The sputter etching of platinum has also been known (see for example, U.S. Pat. Nos. 3,271,286 and 3,975,252). The problem of similar sputter etch rates for platinum (about 95 A/min.) and platinum silicide (about 80 A/min.) has been improved upon by the process of U.S. Pat. No. 4,135,998 in which an increased differentiation of the sputter etch rate of platinum can be obtained, relative to the sputter etch rate of platinum silicide, by sputter etching in an ambient of a rare gas containing at least 1% by volume of oxygen or nitrogen, and preferably an ambient of argon containing 10% by volume of oxygen.
It has now been discovered that a ion milling process in an inert gas ambient will give cleaner, faster removal of metals such as platinum and an enhanced metal-to-metal silicide relative etch rate so that the metal silicide is not substantially effected. The ion milling process is also field and plasma environment free so that the semiconductor devices are not subjected to field effects during the etching.
In accordance with this invention there is provided a process of removing metals in the presence of their silicides comprising ion milling the metal and the metal silicide in an ambient comprising a noble gas, whereby the metal is removed at a rate substantially greater than the metal silicide.
FIG. 1 is a schematic cross section of a semiconductor device illustrating the ion milling of a platinum layer in the presence of a platinum silicide contact.
The technique of ion milling employs an energetically controlled parallel (within ±5°) beam of ions which is produced by an ion gun within which the ions are accelerated by a large DC voltage. The substrate from whose surface the material is to be removed is placed in a vacuum chamber in the path of the ion beam whose angle of incidence on the substrate can be varied, preferably by tilting and/or rotating the substrate. A suitable apparatus for conducting the etching process of the invention is illustrated, for example, in the article "Cleaning of Vias by Ion Milling" by S. I. Petvai et al. Thin Solid Films, 53 (1978) pages 111-116, FIG. 2 at page 112.
Turning now to FIG. 1, the removal of platinum in the presence of platinum silicide in a typical semiconductor contact formation process is illustrated at a suitable processing stage for the utilization of this invention.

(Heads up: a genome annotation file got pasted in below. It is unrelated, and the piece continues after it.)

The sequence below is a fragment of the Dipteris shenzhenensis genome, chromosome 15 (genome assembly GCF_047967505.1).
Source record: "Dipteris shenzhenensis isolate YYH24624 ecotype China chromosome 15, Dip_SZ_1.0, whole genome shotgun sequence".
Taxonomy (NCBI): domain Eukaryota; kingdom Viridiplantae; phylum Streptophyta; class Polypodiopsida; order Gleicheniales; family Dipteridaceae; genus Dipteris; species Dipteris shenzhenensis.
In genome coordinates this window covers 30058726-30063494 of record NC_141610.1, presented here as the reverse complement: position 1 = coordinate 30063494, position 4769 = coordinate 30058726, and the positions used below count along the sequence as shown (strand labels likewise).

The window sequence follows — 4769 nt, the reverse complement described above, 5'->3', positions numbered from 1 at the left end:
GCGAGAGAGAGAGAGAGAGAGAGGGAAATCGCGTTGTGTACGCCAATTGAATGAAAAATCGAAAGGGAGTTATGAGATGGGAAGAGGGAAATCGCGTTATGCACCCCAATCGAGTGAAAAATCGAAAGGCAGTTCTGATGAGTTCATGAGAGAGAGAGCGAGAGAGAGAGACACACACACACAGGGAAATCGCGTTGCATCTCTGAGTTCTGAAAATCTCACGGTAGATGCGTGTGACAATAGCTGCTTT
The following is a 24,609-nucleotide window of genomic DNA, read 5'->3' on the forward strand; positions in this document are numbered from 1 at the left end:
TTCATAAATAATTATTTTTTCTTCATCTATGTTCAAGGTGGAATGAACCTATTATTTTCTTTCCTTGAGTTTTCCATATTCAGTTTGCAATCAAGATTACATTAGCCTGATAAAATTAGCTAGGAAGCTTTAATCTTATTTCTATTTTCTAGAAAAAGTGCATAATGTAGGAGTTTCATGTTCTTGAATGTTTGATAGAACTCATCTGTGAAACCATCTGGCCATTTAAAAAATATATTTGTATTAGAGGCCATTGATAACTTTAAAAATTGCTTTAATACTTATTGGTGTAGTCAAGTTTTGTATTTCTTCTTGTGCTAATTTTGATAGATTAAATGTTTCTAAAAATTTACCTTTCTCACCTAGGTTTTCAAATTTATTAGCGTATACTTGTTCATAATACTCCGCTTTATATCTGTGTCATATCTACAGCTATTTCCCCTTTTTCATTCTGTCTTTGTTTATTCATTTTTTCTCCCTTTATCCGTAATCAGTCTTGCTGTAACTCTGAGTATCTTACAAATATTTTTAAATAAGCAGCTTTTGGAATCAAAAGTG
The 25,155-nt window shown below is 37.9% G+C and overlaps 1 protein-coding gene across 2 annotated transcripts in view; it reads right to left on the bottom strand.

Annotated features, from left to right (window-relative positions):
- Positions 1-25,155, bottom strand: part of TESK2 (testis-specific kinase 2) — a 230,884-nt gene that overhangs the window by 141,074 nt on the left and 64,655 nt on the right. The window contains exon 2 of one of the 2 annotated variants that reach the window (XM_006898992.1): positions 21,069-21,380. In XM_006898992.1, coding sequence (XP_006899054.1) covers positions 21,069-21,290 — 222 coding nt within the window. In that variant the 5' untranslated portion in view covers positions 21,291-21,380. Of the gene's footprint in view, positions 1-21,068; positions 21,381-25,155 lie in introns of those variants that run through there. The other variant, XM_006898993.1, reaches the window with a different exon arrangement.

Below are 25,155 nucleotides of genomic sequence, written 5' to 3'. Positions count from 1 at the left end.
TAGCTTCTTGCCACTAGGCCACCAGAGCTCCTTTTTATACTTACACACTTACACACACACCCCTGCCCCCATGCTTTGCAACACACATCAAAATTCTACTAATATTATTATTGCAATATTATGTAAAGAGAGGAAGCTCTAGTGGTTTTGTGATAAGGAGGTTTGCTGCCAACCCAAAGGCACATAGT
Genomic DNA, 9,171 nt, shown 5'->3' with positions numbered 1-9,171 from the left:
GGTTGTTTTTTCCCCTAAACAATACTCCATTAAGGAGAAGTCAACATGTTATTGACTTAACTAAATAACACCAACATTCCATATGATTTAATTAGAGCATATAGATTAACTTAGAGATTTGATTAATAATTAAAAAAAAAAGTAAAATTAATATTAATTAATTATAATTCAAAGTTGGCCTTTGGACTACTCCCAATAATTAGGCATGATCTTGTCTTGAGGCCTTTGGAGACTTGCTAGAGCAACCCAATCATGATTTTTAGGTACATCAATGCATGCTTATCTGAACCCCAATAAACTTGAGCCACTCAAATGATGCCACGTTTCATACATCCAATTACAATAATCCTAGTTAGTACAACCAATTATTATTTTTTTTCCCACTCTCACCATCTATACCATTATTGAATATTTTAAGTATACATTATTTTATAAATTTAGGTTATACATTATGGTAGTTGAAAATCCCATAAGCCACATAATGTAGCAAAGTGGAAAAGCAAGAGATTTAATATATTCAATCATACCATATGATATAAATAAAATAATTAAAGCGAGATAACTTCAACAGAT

The semiconductor substrate 11, which would usually be silicon, has a relatively thin layer 13 of an insulating dielectric, usually silicon dioxide, on its upper surface and on top of the silicon dioxide a second insulating dielectric layer 15 of silicon nitride. The layers are patterned to provide an opening 17 to accommodate the metal silicide contact 19. The platinum silicide contact 19 is formed by first depositing a thin film of platinum over the entire surface of the semiconductor substrate by evaporation or sputtering techniques so that it covers the exposed silicon in the contact opening 17 and also the top dielectric layer to a thickness for example of about 450±15 A. The platinum coated substrate is then sintered for about 20 minutes at 550° C. which results in a combination of the platinum in the contact opening 17 with the exposed silicon of substrate 11 to form platinum silicide region 19. The remainder of the platinum layer 21 remains unaffected, e.g., uncombined with silicon or insulating layers 13 and 15. The platinum silicide in reacting with a silicon becomes thicker so that the platinum silicide layer 19 after sintering, has a thickness from about 750 to 1300 A. Although the invention is illustrated here using platinum as the noble metal, it should be understood that other metals which react with silicon to form metal silicides for electrical contacts such as palladium (palladium-silicide), nickel (nikel-silicide) and zirconium (zirconium-disilicide) can be used in place of platinum and ion milled by the process of the invention. The semiconductor substrate 11, which is usually in the form of a silicon wafer, is then placed in the ion milling chamber to remove the unsintered platinum on the top of the dielectric layer. It has been found that at a preferred pressure range in argon of about 2 to 4×10-4 torr, an acceleration voltage of about 1,000 volts and acceleration current of from about 70 to 90 milliamperes, the platinum removal rate reaches a maximum of about 600 A per minute using an angle of incidence of the ion beam on the surface of the substrate of about 30° from the vertical. Under these conditions the attack of platinum silicide is minimized being in the range of only about 20 to 40 A per minute so that the platinum layer can be completely removed without significantly reducing the thickness of the platinum silicon layer. Other angles of incidence can be employed but produce somewhat lower platinum to platinum silicide etch rate ratios. For example, at an angle of incidence of about 15° the removal rate of platinum was about 220 A per minute and the removal rate of platinum silicide was 80 A per minute. At an angle of incidence of about 45° the removal rate of platinum was about 400 A per minute and the removal rate of platinum silicide about 55 A per minute.